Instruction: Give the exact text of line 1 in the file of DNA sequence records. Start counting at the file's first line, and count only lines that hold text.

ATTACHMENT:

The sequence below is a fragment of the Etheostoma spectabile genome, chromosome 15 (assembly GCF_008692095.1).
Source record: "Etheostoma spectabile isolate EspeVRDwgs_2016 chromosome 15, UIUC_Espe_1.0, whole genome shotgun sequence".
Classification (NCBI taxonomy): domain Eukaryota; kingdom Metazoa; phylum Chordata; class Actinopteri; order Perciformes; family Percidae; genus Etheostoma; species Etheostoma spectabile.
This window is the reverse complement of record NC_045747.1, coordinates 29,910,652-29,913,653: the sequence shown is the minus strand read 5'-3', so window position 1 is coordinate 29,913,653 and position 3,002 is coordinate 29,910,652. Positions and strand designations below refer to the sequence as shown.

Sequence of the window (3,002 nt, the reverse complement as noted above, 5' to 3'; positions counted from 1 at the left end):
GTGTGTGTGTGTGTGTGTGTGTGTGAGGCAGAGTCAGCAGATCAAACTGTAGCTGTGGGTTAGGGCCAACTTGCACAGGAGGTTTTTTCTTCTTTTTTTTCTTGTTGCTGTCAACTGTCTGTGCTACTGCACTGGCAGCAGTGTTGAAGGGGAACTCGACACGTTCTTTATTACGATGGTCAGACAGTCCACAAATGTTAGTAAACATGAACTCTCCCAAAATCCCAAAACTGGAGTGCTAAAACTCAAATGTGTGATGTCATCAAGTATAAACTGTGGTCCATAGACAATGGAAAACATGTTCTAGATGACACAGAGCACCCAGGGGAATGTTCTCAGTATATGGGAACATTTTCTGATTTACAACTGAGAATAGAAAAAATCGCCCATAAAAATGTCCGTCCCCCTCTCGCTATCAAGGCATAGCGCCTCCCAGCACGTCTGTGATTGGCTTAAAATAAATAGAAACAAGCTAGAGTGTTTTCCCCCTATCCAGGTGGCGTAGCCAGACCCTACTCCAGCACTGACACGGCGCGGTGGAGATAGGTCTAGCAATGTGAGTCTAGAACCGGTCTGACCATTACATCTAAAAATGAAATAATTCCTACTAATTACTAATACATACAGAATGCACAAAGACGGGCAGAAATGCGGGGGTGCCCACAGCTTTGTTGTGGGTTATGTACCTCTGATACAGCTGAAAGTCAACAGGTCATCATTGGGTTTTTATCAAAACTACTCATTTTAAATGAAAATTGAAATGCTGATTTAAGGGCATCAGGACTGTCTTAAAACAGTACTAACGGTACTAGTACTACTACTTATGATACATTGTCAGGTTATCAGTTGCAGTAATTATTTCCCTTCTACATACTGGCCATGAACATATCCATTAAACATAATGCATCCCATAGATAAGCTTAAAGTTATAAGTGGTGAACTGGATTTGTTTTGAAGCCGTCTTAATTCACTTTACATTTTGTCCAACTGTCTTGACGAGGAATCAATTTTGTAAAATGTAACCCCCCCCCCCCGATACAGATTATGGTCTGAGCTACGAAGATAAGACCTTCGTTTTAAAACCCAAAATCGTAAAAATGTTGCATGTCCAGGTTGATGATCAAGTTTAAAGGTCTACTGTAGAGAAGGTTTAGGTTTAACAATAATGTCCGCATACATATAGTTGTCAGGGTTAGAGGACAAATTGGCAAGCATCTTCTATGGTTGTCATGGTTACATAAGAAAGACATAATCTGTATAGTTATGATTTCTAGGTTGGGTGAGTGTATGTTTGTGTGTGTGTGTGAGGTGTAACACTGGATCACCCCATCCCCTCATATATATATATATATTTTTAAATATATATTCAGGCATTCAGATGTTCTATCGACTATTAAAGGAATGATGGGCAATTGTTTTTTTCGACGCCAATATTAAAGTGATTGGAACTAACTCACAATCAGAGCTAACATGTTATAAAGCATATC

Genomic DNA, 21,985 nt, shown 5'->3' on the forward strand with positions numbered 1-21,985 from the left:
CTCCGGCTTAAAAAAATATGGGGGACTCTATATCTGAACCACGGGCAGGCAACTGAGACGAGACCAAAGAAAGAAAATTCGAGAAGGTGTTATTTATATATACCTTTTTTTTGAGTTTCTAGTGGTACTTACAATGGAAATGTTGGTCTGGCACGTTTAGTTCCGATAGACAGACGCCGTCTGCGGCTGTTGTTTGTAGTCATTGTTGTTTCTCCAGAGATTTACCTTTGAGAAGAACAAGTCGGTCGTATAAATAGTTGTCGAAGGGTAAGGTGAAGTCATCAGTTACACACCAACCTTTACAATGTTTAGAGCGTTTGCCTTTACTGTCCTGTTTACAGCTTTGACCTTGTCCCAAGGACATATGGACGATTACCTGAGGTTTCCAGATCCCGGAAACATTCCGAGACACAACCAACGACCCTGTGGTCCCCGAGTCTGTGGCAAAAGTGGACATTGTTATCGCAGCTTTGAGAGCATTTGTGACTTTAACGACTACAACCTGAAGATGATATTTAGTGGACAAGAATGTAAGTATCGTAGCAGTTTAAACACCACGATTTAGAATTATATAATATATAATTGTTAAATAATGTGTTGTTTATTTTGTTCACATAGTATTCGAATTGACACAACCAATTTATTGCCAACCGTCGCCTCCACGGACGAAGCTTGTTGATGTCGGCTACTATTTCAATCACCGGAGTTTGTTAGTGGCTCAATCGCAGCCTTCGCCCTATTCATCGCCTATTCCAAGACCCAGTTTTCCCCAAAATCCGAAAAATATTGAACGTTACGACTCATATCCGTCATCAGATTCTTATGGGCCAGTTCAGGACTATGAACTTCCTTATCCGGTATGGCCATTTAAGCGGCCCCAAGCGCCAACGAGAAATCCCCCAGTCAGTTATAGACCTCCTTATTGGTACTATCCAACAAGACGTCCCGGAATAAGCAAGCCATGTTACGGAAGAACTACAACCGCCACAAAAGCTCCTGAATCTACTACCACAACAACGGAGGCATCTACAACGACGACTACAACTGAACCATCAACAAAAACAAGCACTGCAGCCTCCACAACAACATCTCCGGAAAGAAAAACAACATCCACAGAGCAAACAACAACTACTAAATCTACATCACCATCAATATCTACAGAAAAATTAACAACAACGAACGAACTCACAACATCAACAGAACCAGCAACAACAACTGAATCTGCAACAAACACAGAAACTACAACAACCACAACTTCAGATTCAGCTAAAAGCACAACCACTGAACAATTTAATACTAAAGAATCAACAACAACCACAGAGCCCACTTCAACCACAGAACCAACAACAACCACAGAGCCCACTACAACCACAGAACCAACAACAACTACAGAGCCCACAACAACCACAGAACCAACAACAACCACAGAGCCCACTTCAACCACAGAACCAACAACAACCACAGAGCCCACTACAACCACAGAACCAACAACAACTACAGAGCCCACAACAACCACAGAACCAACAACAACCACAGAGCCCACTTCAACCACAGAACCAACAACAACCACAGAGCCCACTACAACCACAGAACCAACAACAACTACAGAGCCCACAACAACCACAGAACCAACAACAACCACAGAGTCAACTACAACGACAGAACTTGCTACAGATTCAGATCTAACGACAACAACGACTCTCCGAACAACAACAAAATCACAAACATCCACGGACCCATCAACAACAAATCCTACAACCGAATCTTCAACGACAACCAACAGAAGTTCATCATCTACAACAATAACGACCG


The sequence below is a fragment of the Etheostoma spectabile genome, chromosome 15 (assembly GCF_008692095.1).